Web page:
ASTB03 – Assignment 6 – The Hubble Space Telescope

The Hubble Space Telescope provides a gateway for human-kind to discover and explore the depths of the universe in greater detail than ever before. It was launched into orbit on the space shuttle “Discovery”, on April 24, 1990.[1] While the telescope has only been in  orbit for 25 years, the first idea of a space telescope happened almost 100 years ago, when German scientist Hermann Oberth, who suggested sending a telescope into space on a rocket in 1923.[2] Just after World War II, in 1946, Lyman Spitzer who was a physicist and researcher at Yale, wrote a paper titled, “Astronomical Advantages of an Extra-Terrestrial Observatory”, where he argued the advantages of a space telescope over the ground-based observatories that were in operation at the time.[1][2] In his paper, he wrote that the Earth’s atmosphere blurs and distorts the light that comes from other stars and that even the most precise telescopes on Earth could not avoid this, but a telescope in space would not have to deal with this, and it would also be able to detect x-ray’s emitted from stars and other objects that would usually be blocked by the Earth’s atmosphere.[1] Spitzer headed a National Academy of Science Ad Hoc Committee on the Large Space Telescope, and in 1966, they began performing studies on the use of a space-based telescope.[1] In 1969, they published the paper, “Scientific Uses of the Large Space Telescope”,[1] and because of this, the National Academy of Science approved the telescope and soon after, NASA would as well.[1][2] In 1974, it was suggested that the telescope be equipped with interchangeable instruments that could study wavelengths that ranged from ultraviolet to visible and infrared light.[2] They also suggested a space shuttle could be used to get the telescope into orbit and could be used to repair the telescope in space or return it to Earth for repairs.[2]

The telescope now needed federal funding, which would be difficult to get, because the costs were estimated to be in the $400-$500 million range.[1] The funding was originally denied in 1975.[1] However, in the same year, the European Space Agency began working with NASA on the project.[1][2] A change needed to be made in the proposal to bring the cost down and acquire funding. This change came in the mirror, which was reduced from 3m to 2.4 m, which in turn helped lower the cost to about $200 million.[1] In 1977, Congress would approve funding for the telescope.[1][2] The design of the telescope started soon after, while Perkin-Elmer Corporation were chosen to build the mirror and optical assembly, and Lockheed Missiles and Space Company were chosen to build the spacecraft and its support systems.[1] The Europeans built the solar array that would power the telescope while in orbit.[1] NASA has originally planned to launch the telescope in 1983, which is the same year it was named after Edwin Hubble[1], but there were many delays which led to the optical assembly not being put together until 1984, and the space shuttle not being completely assembled until 1985.[1] After being completed in Dec 1985, there was a planned launch for October 1986, until, early that year when the space shuttle “Challenger” exploded just after launch, causing shuttles to be grounded until 1988.[1] Finally, in April 1990, Hubble was launched and it included the Wide Field/Planetary Camera (WF/PC), Goddard High Resolution Spectrograph (GHRS), Faint Object Camera (FOC), Faint Object Spectrograph (FOS), and High Speed Photometer (HSP).[1]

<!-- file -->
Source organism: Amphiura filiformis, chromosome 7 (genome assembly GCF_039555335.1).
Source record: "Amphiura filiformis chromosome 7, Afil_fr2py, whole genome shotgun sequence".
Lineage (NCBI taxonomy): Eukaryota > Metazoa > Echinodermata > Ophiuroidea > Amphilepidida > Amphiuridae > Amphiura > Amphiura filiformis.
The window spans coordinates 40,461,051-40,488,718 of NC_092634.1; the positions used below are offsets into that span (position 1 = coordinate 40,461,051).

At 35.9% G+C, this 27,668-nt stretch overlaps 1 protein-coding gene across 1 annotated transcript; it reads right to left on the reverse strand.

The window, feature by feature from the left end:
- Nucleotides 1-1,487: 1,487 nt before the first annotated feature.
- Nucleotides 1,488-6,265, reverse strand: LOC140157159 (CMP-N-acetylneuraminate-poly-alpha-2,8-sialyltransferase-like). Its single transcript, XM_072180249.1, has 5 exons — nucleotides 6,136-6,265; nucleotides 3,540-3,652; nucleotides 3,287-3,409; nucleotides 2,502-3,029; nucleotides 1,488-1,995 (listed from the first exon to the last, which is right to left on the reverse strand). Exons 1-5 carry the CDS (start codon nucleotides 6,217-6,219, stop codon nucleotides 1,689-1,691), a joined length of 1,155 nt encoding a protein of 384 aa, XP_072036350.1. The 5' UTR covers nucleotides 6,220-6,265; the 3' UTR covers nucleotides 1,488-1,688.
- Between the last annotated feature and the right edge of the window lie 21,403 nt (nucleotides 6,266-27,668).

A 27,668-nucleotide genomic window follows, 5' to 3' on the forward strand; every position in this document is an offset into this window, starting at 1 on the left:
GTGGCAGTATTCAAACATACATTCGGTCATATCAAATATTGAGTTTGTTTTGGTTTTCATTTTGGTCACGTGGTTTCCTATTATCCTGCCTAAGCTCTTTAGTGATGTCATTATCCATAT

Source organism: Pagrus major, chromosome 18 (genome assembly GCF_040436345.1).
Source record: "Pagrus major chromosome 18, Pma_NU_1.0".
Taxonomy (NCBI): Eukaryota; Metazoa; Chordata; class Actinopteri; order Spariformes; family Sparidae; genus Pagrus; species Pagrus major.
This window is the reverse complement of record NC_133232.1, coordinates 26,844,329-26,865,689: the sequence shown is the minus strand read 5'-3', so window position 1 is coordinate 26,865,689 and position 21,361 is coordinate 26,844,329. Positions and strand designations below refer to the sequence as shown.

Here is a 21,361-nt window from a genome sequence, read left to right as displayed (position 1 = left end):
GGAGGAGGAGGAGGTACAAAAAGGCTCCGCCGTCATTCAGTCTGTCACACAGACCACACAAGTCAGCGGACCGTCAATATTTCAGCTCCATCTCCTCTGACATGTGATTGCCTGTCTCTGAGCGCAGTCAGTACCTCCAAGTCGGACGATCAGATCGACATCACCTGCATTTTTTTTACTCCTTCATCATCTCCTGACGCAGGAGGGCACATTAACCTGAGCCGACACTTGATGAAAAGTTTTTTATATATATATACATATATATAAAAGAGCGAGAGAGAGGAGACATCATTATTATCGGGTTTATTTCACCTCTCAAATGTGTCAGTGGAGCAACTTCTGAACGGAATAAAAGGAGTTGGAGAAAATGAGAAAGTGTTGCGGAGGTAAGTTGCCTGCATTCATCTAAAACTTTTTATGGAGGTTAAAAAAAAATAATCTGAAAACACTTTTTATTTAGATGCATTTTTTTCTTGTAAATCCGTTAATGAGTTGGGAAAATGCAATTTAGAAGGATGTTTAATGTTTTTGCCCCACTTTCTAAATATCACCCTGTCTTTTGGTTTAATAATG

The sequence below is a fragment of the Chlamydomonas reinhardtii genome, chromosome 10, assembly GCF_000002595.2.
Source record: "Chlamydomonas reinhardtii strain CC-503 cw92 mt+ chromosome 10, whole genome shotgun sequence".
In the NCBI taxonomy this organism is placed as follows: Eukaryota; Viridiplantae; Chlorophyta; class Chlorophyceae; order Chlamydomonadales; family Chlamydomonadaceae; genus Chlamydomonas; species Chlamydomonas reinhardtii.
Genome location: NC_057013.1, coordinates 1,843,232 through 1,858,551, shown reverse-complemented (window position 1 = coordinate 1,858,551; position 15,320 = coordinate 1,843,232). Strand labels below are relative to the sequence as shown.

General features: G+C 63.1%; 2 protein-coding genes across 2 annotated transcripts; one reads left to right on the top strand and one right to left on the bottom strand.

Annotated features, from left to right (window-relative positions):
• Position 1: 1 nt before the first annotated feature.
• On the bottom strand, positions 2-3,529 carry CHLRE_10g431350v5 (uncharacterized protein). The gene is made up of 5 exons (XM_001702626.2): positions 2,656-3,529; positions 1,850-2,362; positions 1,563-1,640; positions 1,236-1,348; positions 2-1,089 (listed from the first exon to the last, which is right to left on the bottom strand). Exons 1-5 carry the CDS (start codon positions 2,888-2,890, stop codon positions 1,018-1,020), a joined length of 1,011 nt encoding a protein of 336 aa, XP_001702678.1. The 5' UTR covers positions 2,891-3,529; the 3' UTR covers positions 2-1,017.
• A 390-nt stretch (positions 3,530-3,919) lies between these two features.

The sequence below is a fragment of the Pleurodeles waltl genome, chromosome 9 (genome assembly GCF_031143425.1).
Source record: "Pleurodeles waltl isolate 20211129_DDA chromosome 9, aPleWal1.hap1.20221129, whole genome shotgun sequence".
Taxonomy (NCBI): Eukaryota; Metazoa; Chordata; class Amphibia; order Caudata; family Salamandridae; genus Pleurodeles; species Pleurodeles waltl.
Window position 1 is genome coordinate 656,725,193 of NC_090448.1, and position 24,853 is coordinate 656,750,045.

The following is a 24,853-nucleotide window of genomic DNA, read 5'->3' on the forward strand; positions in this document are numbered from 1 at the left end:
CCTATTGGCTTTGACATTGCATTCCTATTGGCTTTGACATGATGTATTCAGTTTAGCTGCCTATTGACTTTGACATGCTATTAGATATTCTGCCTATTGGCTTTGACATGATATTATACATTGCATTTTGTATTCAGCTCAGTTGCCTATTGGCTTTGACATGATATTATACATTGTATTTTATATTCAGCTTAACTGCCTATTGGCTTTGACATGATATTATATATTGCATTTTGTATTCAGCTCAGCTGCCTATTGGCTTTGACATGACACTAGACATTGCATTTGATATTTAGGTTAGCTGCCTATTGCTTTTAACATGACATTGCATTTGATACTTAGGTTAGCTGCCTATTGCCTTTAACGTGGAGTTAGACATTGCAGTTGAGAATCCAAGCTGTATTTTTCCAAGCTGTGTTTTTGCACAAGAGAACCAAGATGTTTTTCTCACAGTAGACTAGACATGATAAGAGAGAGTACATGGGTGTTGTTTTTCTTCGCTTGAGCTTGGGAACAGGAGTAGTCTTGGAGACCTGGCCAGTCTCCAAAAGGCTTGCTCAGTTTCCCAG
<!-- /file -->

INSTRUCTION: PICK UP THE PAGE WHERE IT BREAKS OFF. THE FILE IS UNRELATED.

Soon after the Hubble telescope began operation, scientists noticed that the images were slightly blurred.[1] After investigating the problem, it was shown that the mirror had something called “spherical aberration”, which was caused by the edges of the mirror being ground just a little bit too flat.[1][2] This made the light that bounced off the edges focus in a slightly different spot that the light that bounced off the center, and although it was only approximately 1/50th of the thickness of a sheet of paper, it was enough to cause the images to become blurry.[1][2] Scientists came up with a solution called the Corrective Optics Space Telescope Axial Replacement (COSTAR).[1][2] This was basically a set of small mirrors that could intercept the light and correct for an errors.[2] COSTAR would be installed on the service mission in December 1993 along with the Wide Field/Planetary Camera which was replaced with the Wide Field/Planetary Camera 2.[1][2] Soon after, the telescope became fully functional and was able to return much clearer images.[1]